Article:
Walking up the steps to the playground behind my 4-year-old son’s school, I hear a small voice yell, “Watch out, the monster’s coming!”

There’s a rush of activity as my boy and many of the kids in the after-school program gather along the fence to watch my arrival. They always make me smile, no matter how tired or frazzled I am. Funnily enough, being called a monster is often a highlight of my day.

“Who wants to play Monster Tag?” I ask the children.

A chaotic chorus of “Me, me, me” drowns out everything else until I ask for silence.

First, I go over the rules: Be safe, watch where you’re going and what’s behind you, no pushing and only one person on the slide at a time.

Then we decide what creature I am for the day. Usually I’m just a monster. Other times I’m a robot or a zombie. Sometimes I’m a monster-robot-zombie. One time I was the gobble shark and they were the zippy minnows. No matter what, I’m the pursuer and they’re getting chased.

I start counting, “One, two, three …”

The children scatter, some running pell-mell in every direction, while others duck underneath the playset or climb to its upper levels. When I hit “10,” I’m off at a sprint while alternating between roaring at the top of my lungs and promising to eat some preschoolers for dinner. For good measure, I thrash my arms like an over-caffeinated version of Frankenstein’s monster.

The late afternoon air fills with good-natured shrieks and the rapid-fire patter of sneakers crunching across the mulch and pounding against the pavement. It doesn’t matter if I catch them — though I try to catch them all, so each child knows I’m paying them personal attention.

I love playing this game, because it allows me to interact with many of my son’s friends from school and get to know them a little better. I want to always be involved in his world and understand it the best I can.

On a deeper level, I love these games because in those fleeting flashes as I run across the playground I am free. I don’t have to worry about a looming deadline, the waking nightmares about all the bad things I imagine could happen to my family or the fact that I only got five hours of sleep the night before. This is my moment of Zen.

Some of that meditative joy comes from the feeling of being a kid again. Normally, it is almost impossible for me to experience the world in the same way I did when I was a youngster, but Monster Tag does the trick. It’s such primal play that it engages me on a childlike level. I don’t need to think much; I just embrace the now.

After playing Monster Tag, I’m relaxed and have reset — and I’ve racked up a bunch of extra steps on my Fitbit. I’m prepared to move on to the next phase of the day, which involves cooking dinner and helping get my son ready for bed.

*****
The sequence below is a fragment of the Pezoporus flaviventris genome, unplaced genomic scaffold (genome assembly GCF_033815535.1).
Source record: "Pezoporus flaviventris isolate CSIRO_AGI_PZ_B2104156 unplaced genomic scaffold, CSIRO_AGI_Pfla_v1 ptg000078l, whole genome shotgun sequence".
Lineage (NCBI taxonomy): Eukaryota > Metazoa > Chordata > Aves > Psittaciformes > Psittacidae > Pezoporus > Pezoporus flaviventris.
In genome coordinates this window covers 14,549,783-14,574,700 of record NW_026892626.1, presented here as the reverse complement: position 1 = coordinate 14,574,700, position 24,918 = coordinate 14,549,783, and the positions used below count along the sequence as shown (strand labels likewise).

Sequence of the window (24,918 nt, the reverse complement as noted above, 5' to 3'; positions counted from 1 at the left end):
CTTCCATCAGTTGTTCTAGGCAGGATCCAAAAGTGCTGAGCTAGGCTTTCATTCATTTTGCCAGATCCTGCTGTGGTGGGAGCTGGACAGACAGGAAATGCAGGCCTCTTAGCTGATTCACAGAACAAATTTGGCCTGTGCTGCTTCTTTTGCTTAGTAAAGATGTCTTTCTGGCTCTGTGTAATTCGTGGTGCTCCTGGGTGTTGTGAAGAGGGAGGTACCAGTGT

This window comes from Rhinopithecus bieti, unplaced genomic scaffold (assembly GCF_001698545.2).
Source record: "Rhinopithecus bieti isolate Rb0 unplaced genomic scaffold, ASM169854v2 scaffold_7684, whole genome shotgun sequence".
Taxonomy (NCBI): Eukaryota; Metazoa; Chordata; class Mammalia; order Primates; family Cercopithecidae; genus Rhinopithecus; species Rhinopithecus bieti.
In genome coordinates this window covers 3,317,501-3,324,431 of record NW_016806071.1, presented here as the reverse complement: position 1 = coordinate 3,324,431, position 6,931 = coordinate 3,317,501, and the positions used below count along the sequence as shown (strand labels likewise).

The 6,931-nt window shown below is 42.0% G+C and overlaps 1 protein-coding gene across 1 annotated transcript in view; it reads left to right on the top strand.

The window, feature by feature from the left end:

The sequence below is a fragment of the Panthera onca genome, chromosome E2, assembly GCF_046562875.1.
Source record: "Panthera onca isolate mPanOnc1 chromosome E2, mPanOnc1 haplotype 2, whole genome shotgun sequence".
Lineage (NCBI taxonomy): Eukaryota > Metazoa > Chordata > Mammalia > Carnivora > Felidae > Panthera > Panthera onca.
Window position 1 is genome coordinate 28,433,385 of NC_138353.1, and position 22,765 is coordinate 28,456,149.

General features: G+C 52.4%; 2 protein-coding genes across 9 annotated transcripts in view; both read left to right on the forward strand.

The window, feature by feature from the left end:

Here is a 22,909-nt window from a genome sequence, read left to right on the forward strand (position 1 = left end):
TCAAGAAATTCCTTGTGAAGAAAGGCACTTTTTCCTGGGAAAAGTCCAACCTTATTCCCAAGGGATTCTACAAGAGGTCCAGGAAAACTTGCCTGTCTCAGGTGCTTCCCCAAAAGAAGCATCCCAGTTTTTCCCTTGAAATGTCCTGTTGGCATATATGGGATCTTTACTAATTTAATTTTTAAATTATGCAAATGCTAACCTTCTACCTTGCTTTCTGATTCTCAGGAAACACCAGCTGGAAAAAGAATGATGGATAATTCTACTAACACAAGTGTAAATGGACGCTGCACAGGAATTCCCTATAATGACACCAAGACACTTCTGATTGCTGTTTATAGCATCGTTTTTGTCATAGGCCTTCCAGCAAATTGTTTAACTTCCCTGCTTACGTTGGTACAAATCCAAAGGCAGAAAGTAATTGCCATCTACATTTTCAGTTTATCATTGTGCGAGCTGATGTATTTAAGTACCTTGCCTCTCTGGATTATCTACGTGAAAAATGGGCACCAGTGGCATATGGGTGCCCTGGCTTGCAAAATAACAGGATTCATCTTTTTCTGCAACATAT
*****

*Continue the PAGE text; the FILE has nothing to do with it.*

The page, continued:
I’m always a little sad when the timer on my phone goes off, signaling that my son and I must head home. I want to prolong my moment of Zen, but I know I can’t. I didn’t know I needed Monster Tag in my life until it was a part of my life.

When the weather got colder and the days grew darker earlier, sprinting around on the playground wasn’t the safest way to spend an afternoon. When I arrived, the children were inside the school’s small library, but they still wanted Monster Tag. They looked so sad when I told them that the monster couldn’t play in the winter.

“But why not?” they asked, looking up at me as if I had just told them that Santa Claus was on a permanent holiday.

“He’s hibernating,” I told them. “Like a bear. Don’t worry, he’ll be back in the spring.”

Many of them had recently studied bears in class, so the answer satisfied them, though they were still disheartened. Every day after that — no matter how cold, how dark or how snowy­ — at least one kid would ask me, “Is it spring yet? Is the monster awake? Did he have a nice nap?”

It was difficult to disappoint them daily. I could empathize, because I missed Monster Tag, too.

Thankfully, warm weather came early this year. A few weeks ago, I arrived at the school to find the children on the playground, full of energy and clambering all over the playset. Jackets were off. The sun was shining.

“Poppa,” my son greeted me, as he ran over to give me a hug. “Can we play Monster Tag?”

All the action stopped. Every eye turned to me. For a moment, I got to experience how Bono must feel when he strides onto stage. I milked the sensation for a moment, then raised my arms over my head, fingers spread wide.

“The monster’s has returned,” I announced. “And he is very hungry after being asleep all winter. One, two, three …”

A joyful babble exploded as children began running every which way. I smiled. I could feel myself beginning to relax and reset. It was good to be back.

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